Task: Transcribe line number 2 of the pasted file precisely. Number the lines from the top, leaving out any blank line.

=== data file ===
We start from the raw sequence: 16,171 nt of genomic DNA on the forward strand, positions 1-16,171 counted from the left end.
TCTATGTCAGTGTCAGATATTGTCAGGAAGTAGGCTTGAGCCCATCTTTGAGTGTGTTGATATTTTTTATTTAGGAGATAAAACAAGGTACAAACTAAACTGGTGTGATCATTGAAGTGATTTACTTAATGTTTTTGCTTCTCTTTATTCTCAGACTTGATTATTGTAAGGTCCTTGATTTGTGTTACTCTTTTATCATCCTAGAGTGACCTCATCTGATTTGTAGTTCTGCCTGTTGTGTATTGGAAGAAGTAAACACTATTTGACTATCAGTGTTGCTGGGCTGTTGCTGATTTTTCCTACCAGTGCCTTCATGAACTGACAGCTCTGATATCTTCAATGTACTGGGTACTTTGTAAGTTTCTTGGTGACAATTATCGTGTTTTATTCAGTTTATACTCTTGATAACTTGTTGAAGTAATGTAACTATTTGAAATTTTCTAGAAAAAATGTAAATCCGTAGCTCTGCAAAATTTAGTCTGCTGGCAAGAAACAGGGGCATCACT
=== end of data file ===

TCTATGTCAGTGTCAGATATTGTCAGGAAGTAGGCTTGAGCCCATCTTTGAGTGTGTTGATATTTTTTATTTAGGAGATAAAACAAGGTACAAACTAAACTGGTGTGATCATTGAAGTGATTTACTTAATGTTTTTGCTTCTCTTTATTCTCAGACTTGATTATTGTAAGGTCCTTGATTTGTGTTACTCTTTTATCATCCTAGAGTGACCTCATCTGATTTGTAGTTCTGCCTGTTGTGTATTGGAAGAAGTAAACACTATTTGACTATCAGTGTTGCTGGGCTGTTGCTGATTTTTCCTACCAGTGCCTTCATGAACTGACAGCTCTGATATCTTCAATGTACTGGGTACTTTGTAAGTTTCTTGGTGACAATTATCGTGTTTTATTCAGTTTATACTCTTGATAACTTGTTGAAGTAATGTAACTATTTGAAATTTTCTAGAAAAAATGTAAATCCGTAGCTCTGCAAAATTTAGTCTGCTGGCAAGAAACAGGGGCATCACT